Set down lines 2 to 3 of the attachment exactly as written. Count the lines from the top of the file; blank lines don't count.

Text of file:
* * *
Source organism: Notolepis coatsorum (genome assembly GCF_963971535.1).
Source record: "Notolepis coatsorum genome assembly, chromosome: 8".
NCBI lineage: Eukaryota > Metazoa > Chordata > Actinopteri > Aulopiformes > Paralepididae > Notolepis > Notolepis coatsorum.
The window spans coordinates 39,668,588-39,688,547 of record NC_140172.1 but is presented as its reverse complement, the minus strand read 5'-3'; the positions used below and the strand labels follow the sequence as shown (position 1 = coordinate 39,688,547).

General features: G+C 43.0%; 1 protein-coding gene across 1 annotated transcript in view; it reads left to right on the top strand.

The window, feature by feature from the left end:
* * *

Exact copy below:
Source record: "Notolepis coatsorum genome assembly, chromosome: 8".
NCBI lineage: Eukaryota > Metazoa > Chordata > Actinopteri > Aulopiformes > Paralepididae > Notolepis > Notolepis coatsorum.